The key to a value type is that assignment creates a copy. This contract also affects how people can reason about their code. For example if you're passed an
Int into a method, you can be confident that the value won't change out from under you, even if the original int passed in gets sent off to another thread and has calculations done elsewhere.
Same is true for structs. This is why in swift when defining methods that may alter 'self', if it's a value type you have to define it as 'mutating'. What this says is that it will simultaneously reassign to your variable with the new value. So for example When you call your add method with '3', you can think of it performing something similar to:
var myStruct = MyStruct()
var tmp = myStruct
tmp.count = tmp.count + 3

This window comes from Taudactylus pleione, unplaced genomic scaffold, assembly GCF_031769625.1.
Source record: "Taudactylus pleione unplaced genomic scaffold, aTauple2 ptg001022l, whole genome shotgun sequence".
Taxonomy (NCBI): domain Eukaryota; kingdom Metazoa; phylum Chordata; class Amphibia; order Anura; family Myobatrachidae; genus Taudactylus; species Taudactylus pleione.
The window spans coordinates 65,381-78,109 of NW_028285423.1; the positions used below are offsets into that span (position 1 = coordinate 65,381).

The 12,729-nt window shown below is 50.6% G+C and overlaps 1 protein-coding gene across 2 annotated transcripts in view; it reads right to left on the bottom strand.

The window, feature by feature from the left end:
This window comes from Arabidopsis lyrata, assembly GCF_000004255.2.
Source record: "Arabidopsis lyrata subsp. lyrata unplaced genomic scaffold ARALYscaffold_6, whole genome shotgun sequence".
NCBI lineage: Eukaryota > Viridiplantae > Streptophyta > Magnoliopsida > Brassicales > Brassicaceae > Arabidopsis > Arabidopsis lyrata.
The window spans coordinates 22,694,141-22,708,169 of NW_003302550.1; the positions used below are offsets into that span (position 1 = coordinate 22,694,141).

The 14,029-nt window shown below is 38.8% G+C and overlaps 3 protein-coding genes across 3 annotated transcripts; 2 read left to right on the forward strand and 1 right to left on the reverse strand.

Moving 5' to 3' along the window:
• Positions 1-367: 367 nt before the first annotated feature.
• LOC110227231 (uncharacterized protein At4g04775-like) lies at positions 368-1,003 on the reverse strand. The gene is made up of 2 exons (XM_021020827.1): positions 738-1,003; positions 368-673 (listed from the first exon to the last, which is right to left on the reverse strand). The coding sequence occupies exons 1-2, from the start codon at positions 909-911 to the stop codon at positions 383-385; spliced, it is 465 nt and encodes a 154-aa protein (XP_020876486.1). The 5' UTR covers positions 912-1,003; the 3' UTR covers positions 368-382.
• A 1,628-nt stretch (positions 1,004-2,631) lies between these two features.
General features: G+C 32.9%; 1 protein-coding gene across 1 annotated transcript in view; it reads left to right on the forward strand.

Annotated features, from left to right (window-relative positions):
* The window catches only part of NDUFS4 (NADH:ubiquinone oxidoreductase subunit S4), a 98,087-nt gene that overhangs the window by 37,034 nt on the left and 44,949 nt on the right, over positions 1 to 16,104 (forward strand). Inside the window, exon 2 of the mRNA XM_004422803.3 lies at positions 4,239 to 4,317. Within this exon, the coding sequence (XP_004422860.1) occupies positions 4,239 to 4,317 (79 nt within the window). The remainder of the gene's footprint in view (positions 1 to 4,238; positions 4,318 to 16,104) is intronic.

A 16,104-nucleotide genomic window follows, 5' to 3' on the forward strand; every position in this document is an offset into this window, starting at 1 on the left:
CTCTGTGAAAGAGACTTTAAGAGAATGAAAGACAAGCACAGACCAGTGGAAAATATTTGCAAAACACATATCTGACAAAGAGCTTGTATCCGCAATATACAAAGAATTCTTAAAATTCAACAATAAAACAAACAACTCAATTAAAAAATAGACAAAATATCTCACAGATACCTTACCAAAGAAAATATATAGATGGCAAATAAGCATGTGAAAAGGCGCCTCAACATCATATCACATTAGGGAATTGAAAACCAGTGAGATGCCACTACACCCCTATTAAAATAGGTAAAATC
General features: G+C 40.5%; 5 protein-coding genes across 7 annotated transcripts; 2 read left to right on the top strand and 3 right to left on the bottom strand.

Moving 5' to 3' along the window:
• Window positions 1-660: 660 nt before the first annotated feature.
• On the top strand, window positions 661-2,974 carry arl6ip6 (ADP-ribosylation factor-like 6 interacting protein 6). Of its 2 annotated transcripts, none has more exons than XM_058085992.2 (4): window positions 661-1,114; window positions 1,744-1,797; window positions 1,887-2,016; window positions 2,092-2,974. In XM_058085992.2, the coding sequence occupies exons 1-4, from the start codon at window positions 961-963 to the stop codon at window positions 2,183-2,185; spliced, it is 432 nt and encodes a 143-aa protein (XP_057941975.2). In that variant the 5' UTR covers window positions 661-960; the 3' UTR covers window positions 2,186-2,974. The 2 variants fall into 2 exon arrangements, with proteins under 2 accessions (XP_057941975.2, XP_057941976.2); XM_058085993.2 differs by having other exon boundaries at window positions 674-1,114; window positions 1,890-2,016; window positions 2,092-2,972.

myStruct = tmp
Now the reason that you are hitting an error is because partially applying a mutating function would break that contract. If you are able to save a closure like
let myStructAdd = myStruct.add, then at some later point you could call
myStructAdd(3) and it would try to change myStruct. This would give reference semantics to a value type since now you have the power to alter myStruct at a later point, even from a different method.
In short, swift is giving you a convenience by providing 'mutating' methods for code readability, with the caveat that it has to happen all at once so as not to break the value type contract.